Author Topic: clear the bond of air  (Read 1838 times)

cv

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clear the bond of air
« on: July 12, 2013, 05:13:11 PM »
Can someone please clarify all these news on bonds for me, I am confused- is now the right time to purchase bonds? i am looking at 10 more years until early retirement and right now my retirement portfolio is about 15% bonds and non-retirement is about 100% stock.

Thanks kindly.

matchewed

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Re: clear the bond of air
« Reply #1 on: July 12, 2013, 05:14:52 PM »
What is your Asset Allocation? Stick with that. Ignore the doom doooooom DOOOOOOOOOM talk.

Kriegsspiel

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Re: clear the bond of air
« Reply #2 on: July 12, 2013, 08:26:45 PM »
You're worried about 15% in bonds when the other 85% can get cut in half in a couple days?

Brian Romanchuk

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Re: clear the bond of air
« Reply #3 on: July 14, 2013, 04:10:36 PM »
I'm in the process of doing the preparation for launching a blog for discussing the bond market; if it were live, I'd send you there :-).

There's always tons of news about the bond market, mostly of interest to a handful of bond geeks, so it's not clear where to start. Also note that I prefer to avoid giving direct investment recommendations, rather I will point out what the issues are.

The first point to note is that it is a much better time to buy bonds now than it was a few weeks ago, as the market got creamed (by bond market standards). Yields are higher (but still extremely low by most historical standards), so risk is lower. Extrapolating the previous losses to the future is a favorite pastime of financial market commentators, but that is probably not the best way to enhance returns.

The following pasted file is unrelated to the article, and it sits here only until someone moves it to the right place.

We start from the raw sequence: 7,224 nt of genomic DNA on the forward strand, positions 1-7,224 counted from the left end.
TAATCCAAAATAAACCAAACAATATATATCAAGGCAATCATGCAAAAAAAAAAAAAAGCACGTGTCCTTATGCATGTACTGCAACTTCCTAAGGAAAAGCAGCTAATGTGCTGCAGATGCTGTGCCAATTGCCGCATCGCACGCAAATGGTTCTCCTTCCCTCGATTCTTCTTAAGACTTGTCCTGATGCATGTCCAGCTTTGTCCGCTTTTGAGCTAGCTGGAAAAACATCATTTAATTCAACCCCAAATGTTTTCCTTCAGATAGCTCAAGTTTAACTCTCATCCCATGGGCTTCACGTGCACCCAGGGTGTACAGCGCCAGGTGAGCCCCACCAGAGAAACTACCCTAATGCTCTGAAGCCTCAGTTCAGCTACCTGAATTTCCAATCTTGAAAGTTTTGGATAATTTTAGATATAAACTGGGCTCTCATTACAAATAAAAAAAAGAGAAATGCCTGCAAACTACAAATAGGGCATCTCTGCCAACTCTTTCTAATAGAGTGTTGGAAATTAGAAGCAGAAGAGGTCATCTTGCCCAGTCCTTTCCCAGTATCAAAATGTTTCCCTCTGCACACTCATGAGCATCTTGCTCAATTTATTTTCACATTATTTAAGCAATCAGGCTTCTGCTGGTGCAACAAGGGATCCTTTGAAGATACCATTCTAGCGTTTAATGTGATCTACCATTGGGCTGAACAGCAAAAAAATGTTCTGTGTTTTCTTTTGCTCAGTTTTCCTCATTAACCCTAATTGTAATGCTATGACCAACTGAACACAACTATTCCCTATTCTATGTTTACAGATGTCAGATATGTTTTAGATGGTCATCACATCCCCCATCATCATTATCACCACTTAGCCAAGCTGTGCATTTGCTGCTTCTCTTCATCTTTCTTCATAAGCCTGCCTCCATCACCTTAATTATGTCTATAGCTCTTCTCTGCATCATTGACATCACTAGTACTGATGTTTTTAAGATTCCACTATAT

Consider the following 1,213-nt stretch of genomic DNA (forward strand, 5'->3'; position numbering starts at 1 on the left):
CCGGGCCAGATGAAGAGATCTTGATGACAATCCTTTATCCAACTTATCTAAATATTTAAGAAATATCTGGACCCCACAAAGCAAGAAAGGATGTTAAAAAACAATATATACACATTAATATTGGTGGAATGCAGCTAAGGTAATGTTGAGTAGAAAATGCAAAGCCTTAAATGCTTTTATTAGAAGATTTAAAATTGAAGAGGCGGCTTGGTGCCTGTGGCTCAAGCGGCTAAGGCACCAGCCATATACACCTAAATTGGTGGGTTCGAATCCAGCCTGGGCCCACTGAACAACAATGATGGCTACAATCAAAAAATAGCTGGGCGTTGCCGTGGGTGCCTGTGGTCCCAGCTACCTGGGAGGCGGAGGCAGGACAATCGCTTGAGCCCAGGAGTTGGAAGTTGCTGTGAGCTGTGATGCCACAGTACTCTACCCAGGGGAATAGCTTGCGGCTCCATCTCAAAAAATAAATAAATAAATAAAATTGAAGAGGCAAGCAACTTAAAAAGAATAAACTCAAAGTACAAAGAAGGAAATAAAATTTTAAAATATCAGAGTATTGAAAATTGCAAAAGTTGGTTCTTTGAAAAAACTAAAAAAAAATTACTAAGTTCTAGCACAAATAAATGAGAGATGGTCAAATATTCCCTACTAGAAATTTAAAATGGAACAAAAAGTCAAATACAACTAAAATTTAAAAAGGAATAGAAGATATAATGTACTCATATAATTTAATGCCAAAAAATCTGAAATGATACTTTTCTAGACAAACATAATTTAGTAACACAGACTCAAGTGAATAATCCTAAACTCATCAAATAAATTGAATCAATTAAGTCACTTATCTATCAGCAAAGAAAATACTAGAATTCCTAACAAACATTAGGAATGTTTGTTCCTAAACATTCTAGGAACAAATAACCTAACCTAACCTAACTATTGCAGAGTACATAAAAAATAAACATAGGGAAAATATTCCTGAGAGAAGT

The reason why some (most?) investors are wary of bonds is that Treasury bond bear markets coincide with rate hike cycles. Bond yields are very low, and will be forced higher to be in line with short-term interest rates when the Fed starts to hike rates. For example, if the economy gets back to "normal", mainstream economists would expect the fed funds rate to end up closer to 4% instead of the current 0.25%. Conversely bond bulls generally point to the weak state of the labor market, and don't expect to see rate hikes by the Fed for much longer than is discounted by the market (about 2015, I guess; don't have the data handy). (If you are not American, the story is similar for markets outside the euro area.)

As was alluded to by the other replies, you only have a small weighting in bonds, and it would be reasonable to keep the average maturity relatively low (e.g., an average maturity less than 10 years, which is typical for a bond index). Under those assumptions, the amount of risk posed by your bond holdings is presumably tiny relative to the risk of your equity holdings. However, these holdings provides some diversification for your aggregate portfolio, and you can benefit by rebalancing if your equity holdings drop. In other words, your bond holdings act as "dry powder" that you can use to buy equities if they go "on sale" during an equity market panic.